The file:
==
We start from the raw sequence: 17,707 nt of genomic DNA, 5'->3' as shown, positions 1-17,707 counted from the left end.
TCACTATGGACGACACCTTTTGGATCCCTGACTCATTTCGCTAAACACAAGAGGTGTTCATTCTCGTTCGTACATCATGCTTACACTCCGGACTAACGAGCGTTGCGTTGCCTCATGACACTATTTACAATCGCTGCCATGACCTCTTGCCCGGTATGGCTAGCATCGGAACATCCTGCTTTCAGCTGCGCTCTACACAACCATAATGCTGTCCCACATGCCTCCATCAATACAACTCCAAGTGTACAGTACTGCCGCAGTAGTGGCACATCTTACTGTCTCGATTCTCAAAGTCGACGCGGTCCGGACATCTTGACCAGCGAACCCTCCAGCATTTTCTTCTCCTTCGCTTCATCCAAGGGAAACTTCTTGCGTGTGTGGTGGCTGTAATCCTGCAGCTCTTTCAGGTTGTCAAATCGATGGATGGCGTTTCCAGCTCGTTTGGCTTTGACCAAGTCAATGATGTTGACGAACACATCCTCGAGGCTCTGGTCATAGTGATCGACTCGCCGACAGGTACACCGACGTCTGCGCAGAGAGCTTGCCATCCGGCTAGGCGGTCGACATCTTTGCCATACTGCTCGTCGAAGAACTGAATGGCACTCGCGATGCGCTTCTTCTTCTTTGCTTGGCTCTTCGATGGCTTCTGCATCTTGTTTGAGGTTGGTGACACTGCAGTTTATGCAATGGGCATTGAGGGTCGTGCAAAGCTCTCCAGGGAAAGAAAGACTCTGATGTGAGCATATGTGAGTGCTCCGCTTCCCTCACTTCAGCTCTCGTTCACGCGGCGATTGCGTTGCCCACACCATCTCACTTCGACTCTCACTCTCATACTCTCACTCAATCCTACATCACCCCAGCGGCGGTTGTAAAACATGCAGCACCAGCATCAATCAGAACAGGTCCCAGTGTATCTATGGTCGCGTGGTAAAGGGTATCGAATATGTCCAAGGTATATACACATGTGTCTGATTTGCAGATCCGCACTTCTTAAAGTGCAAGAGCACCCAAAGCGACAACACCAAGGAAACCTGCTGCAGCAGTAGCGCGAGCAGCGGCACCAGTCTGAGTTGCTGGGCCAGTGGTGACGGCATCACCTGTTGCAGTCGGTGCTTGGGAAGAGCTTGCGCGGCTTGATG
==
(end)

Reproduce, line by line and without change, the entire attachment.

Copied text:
We start from the raw sequence: 17,707 nt of genomic DNA, 5'->3' as shown, positions 1-17,707 counted from the left end.
TCACTATGGACGACACCTTTTGGATCCCTGACTCATTTCGCTAAACACAAGAGGTGTTCATTCTCGTTCGTACATCATGCTTACACTCCGGACTAACGAGCGTTGCGTTGCCTCATGACACTATTTACAATCGCTGCCATGACCTCTTGCCCGGTATGGCTAGCATCGGAACATCCTGCTTTCAGCTGCGCTCTACACAACCATAATGCTGTCCCACATGCCTCCATCAATACAACTCCAAGTGTACAGTACTGCCGCAGTAGTGGCACATCTTACTGTCTCGATTCTCAAAGTCGACGCGGTCCGGACATCTTGACCAGCGAACCCTCCAGCATTTTCTTCTCCTTCGCTTCATCCAAGGGAAACTTCTTGCGTGTGTGGTGGCTGTAATCCTGCAGCTCTTTCAGGTTGTCAAATCGATGGATGGCGTTTCCAGCTCGTTTGGCTTTGACCAAGTCAATGATGTTGACGAACACATCCTCGAGGCTCTGGTCATAGTGATCGACTCGCCGACAGGTACACCGACGTCTGCGCAGAGAGCTTGCCATCCGGCTAGGCGGTCGACATCTTTGCCATACTGCTCGTCGAAGAACTGAATGGCACTCGCGATGCGCTTCTTCTTCTTTGCTTGGCTCTTCGATGGCTTCTGCATCTTGTTTGAGGTTGGTGACACTGCAGTTTATGCAATGGGCATTGAGGGTCGTGCAAAGCTCTCCAGGGAAAGAAAGACTCTGATGTGAGCATATGTGAGTGCTCCGCTTCCCTCACTTCAGCTCTCGTTCACGCGGCGATTGCGTTGCCCACACCATCTCACTTCGACTCTCACTCTCATACTCTCACTCAATCCTACATCACCCCAGCGGCGGTTGTAAAACATGCAGCACCAGCATCAATCAGAACAGGTCCCAGTGTATCTATGGTCGCGTGGTAAAGGGTATCGAATATGTCCAAGGTATATACACATGTGTCTGATTTGCAGATCCGCACTTCTTAAAGTGCAAGAGCACCCAAAGCGACAACACCAAGGAAACCTGCTGCAGCAGTAGCGCGAGCAGCGGCACCAGTCTGAGTTGCTGGGCCAGTGGTGACGGCATCACCTGTTGCAGTCGGTGCTTGGGAAGAGCTTGCGCGGCTTGATG